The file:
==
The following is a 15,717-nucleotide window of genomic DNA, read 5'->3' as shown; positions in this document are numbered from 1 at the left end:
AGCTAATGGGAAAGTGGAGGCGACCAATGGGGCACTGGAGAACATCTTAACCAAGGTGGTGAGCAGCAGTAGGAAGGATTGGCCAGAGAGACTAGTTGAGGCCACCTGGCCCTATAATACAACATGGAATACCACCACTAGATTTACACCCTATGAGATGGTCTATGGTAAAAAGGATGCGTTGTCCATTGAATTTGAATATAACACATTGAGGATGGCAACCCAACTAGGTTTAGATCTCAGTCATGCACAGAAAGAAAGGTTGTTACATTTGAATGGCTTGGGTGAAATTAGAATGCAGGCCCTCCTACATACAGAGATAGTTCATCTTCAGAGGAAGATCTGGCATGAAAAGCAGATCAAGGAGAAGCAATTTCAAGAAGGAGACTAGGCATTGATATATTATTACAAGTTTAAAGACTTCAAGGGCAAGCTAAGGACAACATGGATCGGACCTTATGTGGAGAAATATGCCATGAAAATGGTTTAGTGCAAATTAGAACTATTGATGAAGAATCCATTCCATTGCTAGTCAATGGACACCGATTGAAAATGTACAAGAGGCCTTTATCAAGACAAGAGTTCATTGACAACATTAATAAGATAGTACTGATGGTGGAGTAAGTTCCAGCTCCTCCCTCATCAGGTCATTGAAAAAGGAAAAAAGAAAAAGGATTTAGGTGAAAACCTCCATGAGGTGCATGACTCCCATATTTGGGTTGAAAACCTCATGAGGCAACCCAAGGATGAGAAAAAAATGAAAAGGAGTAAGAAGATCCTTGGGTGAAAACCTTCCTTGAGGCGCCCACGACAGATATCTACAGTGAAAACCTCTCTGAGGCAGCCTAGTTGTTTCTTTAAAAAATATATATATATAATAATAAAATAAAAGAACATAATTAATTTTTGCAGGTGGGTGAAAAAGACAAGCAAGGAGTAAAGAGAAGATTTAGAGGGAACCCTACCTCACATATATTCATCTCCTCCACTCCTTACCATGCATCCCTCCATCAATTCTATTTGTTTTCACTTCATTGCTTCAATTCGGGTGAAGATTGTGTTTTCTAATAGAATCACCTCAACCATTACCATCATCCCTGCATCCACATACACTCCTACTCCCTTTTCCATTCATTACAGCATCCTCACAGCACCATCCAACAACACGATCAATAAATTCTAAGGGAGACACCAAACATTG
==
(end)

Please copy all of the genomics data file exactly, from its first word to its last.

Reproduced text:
The following is a 15,717-nucleotide window of genomic DNA, read 5'->3' as shown; positions in this document are numbered from 1 at the left end:
AGCTAATGGGAAAGTGGAGGCGACCAATGGGGCACTGGAGAACATCTTAACCAAGGTGGTGAGCAGCAGTAGGAAGGATTGGCCAGAGAGACTAGTTGAGGCCACCTGGCCCTATAATACAACATGGAATACCACCACTAGATTTACACCCTATGAGATGGTCTATGGTAAAAAGGATGCGTTGTCCATTGAATTTGAATATAACACATTGAGGATGGCAACCCAACTAGGTTTAGATCTCAGTCATGCACAGAAAGAAAGGTTGTTACATTTGAATGGCTTGGGTGAAATTAGAATGCAGGCCCTCCTACATACAGAGATAGTTCATCTTCAGAGGAAGATCTGGCATGAAAAGCAGATCAAGGAGAAGCAATTTCAAGAAGGAGACTAGGCATTGATATATTATTACAAGTTTAAAGACTTCAAGGGCAAGCTAAGGACAACATGGATCGGACCTTATGTGGAGAAATATGCCATGAAAATGGTTTAGTGCAAATTAGAACTATTGATGAAGAATCCATTCCATTGCTAGTCAATGGACACCGATTGAAAATGTACAAGAGGCCTTTATCAAGACAAGAGTTCATTGACAACATTAATAAGATAGTACTGATGGTGGAGTAAGTTCCAGCTCCTCCCTCATCAGGTCATTGAAAAAGGAAAAAAGAAAAAGGATTTAGGTGAAAACCTCCATGAGGTGCATGACTCCCATATTTGGGTTGAAAACCTCATGAGGCAACCCAAGGATGAGAAAAAAATGAAAAGGAGTAAGAAGATCCTTGGGTGAAAACCTTCCTTGAGGCGCCCACGACAGATATCTACAGTGAAAACCTCTCTGAGGCAGCCTAGTTGTTTCTTTAAAAAATATATATATATAATAATAAAATAAAAGAACATAATTAATTTTTGCAGGTGGGTGAAAAAGACAAGCAAGGAGTAAAGAGAAGATTTAGAGGGAACCCTACCTCACATATATTCATCTCCTCCACTCCTTACCATGCATCCCTCCATCAATTCTATTTGTTTTCACTTCATTGCTTCAATTCGGGTGAAGATTGTGTTTTCTAATAGAATCACCTCAACCATTACCATCATCCCTGCATCCACATACACTCCTACTCCCTTTTCCATTCATTACAGCATCCTCACAGCACCATCCAACAACACGATCAATAAATTCTAAGGGAGACACCAAACATTG